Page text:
Social Media Marketing
7 min

Social Commerce Trends: A Revolution in Shopping

Grayson Gilcrease Grayson Gilcrease Senior Content Writer

Everywhere you look, new social platforms seem to be popping up and vying for consumer attention. Even the power players have been scrambling for new ways to differentiate themselves from the pack to prove their value to their users (and to advertisers).

The pursuit of both ad dollars and user growth has fueled the rise of social commerce. The traditional role social plays in the marketing mix basically consists of showing your brand and products on the platform and linking out to your website; now it’s possible to actually buy directly on social media.

But that’s still not the whole story: social media can drive commerce in more ways than ever before. Brand discovery is happening more and more on social platforms, especially for gen z, whether or not the transaction occurs there or on Amazon or in a physical store. A consumer could interact with an influencer on a platform, then go to LTK to find out more about a product and purchase on the brand’s site.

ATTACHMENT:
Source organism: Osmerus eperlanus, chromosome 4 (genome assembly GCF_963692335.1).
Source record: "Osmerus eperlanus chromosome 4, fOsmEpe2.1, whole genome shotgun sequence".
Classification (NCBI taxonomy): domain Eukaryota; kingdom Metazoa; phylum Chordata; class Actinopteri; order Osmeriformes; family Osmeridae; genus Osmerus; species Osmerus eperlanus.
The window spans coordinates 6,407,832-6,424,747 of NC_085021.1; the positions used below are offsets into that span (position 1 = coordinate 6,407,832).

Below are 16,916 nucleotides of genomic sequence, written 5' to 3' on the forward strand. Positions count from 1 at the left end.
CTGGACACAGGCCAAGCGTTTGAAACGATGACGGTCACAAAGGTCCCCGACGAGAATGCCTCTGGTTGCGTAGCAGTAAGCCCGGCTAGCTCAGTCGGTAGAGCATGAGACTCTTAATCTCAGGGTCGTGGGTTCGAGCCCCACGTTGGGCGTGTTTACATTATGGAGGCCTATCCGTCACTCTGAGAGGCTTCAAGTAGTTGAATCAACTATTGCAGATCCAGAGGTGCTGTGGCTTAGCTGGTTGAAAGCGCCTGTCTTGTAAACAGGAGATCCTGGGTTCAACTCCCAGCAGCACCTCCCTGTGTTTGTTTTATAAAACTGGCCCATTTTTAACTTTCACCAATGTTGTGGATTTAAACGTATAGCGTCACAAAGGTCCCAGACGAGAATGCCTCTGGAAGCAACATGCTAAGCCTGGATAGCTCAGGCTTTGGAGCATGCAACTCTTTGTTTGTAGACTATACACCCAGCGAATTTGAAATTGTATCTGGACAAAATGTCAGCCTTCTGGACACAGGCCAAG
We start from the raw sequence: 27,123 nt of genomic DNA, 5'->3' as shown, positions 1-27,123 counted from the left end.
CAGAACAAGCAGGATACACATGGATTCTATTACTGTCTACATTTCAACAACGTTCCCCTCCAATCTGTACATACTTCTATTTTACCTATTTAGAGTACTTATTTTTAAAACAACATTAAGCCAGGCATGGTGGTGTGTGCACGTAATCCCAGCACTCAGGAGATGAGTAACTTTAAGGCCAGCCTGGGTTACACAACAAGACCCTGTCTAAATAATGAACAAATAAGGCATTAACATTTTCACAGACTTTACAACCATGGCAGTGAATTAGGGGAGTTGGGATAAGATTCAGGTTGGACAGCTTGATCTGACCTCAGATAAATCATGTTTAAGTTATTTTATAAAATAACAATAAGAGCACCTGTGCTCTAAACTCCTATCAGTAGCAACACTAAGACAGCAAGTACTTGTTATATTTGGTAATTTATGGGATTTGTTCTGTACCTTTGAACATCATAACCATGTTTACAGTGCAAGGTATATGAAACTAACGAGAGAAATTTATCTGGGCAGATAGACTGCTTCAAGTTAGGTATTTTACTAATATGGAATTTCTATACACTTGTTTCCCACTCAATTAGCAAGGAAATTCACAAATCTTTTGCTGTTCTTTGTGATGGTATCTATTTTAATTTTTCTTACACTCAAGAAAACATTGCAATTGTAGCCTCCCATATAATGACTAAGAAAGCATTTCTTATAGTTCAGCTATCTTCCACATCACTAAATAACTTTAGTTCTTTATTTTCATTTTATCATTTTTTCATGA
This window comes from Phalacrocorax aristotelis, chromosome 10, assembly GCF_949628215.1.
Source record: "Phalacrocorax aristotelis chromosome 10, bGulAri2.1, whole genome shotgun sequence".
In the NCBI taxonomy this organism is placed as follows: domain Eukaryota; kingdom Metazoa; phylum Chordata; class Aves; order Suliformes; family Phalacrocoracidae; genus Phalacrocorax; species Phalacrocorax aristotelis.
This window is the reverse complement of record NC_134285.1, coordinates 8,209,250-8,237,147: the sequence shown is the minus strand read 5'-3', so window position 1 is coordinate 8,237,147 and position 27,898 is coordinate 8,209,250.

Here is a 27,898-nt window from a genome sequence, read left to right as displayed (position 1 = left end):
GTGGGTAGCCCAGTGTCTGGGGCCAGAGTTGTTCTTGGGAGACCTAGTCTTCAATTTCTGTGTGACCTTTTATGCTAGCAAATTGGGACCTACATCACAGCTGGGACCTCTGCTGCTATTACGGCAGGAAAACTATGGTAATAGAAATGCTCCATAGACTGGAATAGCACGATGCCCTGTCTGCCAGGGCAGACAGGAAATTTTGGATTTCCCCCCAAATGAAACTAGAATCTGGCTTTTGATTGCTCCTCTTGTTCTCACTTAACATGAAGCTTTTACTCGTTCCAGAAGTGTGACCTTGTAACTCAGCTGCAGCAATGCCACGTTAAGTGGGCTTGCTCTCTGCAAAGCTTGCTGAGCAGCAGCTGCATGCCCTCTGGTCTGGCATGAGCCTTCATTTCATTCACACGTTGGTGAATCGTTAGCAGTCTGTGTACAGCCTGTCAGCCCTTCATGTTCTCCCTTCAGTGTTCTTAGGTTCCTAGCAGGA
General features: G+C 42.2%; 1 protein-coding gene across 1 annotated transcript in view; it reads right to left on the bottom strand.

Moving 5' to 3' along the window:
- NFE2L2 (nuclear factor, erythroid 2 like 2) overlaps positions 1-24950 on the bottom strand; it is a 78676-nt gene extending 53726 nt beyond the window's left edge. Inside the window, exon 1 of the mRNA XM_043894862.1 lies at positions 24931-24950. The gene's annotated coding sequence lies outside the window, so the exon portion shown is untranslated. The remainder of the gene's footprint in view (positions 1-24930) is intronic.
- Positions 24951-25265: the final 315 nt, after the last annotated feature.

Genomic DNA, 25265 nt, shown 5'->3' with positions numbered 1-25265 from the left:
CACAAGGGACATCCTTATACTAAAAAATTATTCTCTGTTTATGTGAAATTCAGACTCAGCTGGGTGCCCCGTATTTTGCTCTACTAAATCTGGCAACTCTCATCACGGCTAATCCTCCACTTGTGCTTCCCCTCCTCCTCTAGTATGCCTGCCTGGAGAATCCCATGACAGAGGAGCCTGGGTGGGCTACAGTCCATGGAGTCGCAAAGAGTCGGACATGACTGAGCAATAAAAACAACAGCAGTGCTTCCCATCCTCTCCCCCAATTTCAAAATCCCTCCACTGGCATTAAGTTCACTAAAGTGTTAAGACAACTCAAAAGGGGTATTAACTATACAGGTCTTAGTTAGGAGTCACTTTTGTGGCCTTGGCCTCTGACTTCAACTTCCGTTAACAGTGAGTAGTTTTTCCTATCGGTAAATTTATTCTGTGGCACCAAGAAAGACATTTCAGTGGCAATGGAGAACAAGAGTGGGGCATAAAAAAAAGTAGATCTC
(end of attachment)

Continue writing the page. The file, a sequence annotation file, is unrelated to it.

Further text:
We look at a much wider definition of social commerce: the role social plays in the commerce journey as a whole. Taking a more expansive view makes it clear how much innovation is happening.

Not only is social commerce a great way to build relationships with potential customers and deliver a more seamless shopping experience, but it also shortens the sales funnel, giving your brand a big advantage when driving conversions. 

So how can you set your business up for success in the ever-changing social landscape? Let’s look at the current trends shaping social commerce and driving new developments, then break down the pros and cons.

Success in social commerce means staying on top of what’s trending

According to Statista, social commerce is set to account for 5.2% of all ecommerce transactions by 2025. Deloitte predicts that social commerce will top $1 trillion in sales in 2023 and will only continue to grow as social platforms develop more sophisticated shopping capabilities.

Graph depicting the growth of the global social commerce market

Source: Deloitte

There’s no time like the present to take advantage of social commerce trends and incorporate them into your strategy before consumers get inundated with options and look for other avenues to complete their interactions or purchases. 

Every brand has different needs and challenges, but some critical trends are worth considering right now:

Instagram shopping, Facebook shops, and Pinterest buyable pins are just a few examples of transactional social commerce offerings from major platforms. Other options don’t necessarily require the creation of a shop, including TikTok, Facebook, and Instagram Live, where the customer can make the purchase as the content is being shared. 

Graph showing if US digital buyers made a purchase via select social media platforms

Source: eMarketer